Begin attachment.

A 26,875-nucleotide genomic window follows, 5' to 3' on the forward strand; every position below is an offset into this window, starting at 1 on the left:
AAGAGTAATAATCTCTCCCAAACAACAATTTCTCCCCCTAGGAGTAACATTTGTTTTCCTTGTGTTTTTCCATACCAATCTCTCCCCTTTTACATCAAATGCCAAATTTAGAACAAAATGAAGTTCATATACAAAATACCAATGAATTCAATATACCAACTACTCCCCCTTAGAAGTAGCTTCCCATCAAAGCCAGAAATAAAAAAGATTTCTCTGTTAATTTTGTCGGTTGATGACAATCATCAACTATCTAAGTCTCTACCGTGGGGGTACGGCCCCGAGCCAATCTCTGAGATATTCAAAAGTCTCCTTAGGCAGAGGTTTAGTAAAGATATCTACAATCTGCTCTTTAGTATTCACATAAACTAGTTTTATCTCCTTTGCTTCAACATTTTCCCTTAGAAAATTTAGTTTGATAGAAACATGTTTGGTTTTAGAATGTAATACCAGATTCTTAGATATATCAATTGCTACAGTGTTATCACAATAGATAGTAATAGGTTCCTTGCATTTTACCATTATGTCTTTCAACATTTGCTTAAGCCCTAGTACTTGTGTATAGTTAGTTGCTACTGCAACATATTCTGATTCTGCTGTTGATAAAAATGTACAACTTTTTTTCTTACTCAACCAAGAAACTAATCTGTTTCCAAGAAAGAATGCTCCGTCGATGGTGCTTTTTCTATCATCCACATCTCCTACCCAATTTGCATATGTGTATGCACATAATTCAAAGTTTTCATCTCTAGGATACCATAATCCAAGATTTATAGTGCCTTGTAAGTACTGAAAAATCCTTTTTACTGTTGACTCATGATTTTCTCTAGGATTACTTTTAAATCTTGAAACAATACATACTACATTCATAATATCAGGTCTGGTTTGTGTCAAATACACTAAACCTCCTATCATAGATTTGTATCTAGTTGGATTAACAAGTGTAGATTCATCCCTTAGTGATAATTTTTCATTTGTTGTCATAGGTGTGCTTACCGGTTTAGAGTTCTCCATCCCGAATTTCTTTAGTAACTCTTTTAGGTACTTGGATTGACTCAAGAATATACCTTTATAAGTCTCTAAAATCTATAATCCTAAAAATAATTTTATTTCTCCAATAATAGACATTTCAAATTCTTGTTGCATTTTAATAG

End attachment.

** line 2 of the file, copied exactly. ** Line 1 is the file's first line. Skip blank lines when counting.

AAGAGTAATAATCTCTCCCAAACAACAATTTCTCCCCCTAGGAGTAACATTTGTTTTCCTTGTGTTTTTCCATACCAATCTCTCCCCTTTTACATCAAATGCCAAATTTAGAACAAAATGAAGTTCATATACAAAATACCAATGAATTCAATATACCAACTACTCCCCCTTAGAAGTAGCTTCCCATCAAAGCCAGAAATAAAAAAGATTTCTCTGTTAATTTTGTCGGTTGATGACAATCATCAACTATCTAAGTCTCTACCGTGGGGGTACGGCCCCGAGCCAATCTCTGAGATATTCAAAAGTCTCCTTAGGCAGAGGTTTAGTAAAGATATCTACAATCTGCTCTTTAGTATTCACATAAACTAGTTTTATCTCCTTTGCTTCAACATTTTCCCTTAGAAAATTTAGTTTGATAGAAACATGTTTGGTTTTAGAATGTAATACCAGATTCTTAGATATATCAATTGCTACAGTGTTATCACAATAGATAGTAATAGGTTCCTTGCATTTTACCATTATGTCTTTCAACATTTGCTTAAGCCCTAGTACTTGTGTATAGTTAGTTGCTACTGCAACATATTCTGATTCTGCTGTTGATAAAAATGTACAACTTTTTTTCTTACTCAACCAAGAAACTAATCTGTTTCCAAGAAAGAATGCTCCGTCGATGGTGCTTTTTCTATCATCCACATCTCCTACCCAATTTGCATATGTGTATGCACATAATTCAAAGTTTTCATCTCTAGGATACCATAATCCAAGATTTATAGTGCCTTGTAAGTACTGAAAAATCCTTTTTACTGTTGACTCATGATTTTCTCTAGGATTACTTTTAAATCTTGAAACAATACATACTACATTCATAATATCAGGTCTGGTTTGTGTCAAATACACTAAACCTCCTATCATAGATTTGTATCTAGTTGGATTAACAAGTGTAGATTCATCCCTTAGTGATAATTTTTCATTTGTTGTCATAGGTGTGCTTACCGGTTTAGAGTTCTCCATCCCGAATTTCTTTAGTAACTCTTTTAGGTACTTGGATTGACTCAAGAATATACCTTTATAAGTCTCTAAAATCTATAATCCTAAAAATAATTTTATTTCTCCAATAATAGACATTTCAAATTCTTGTTGCATTTTAATAG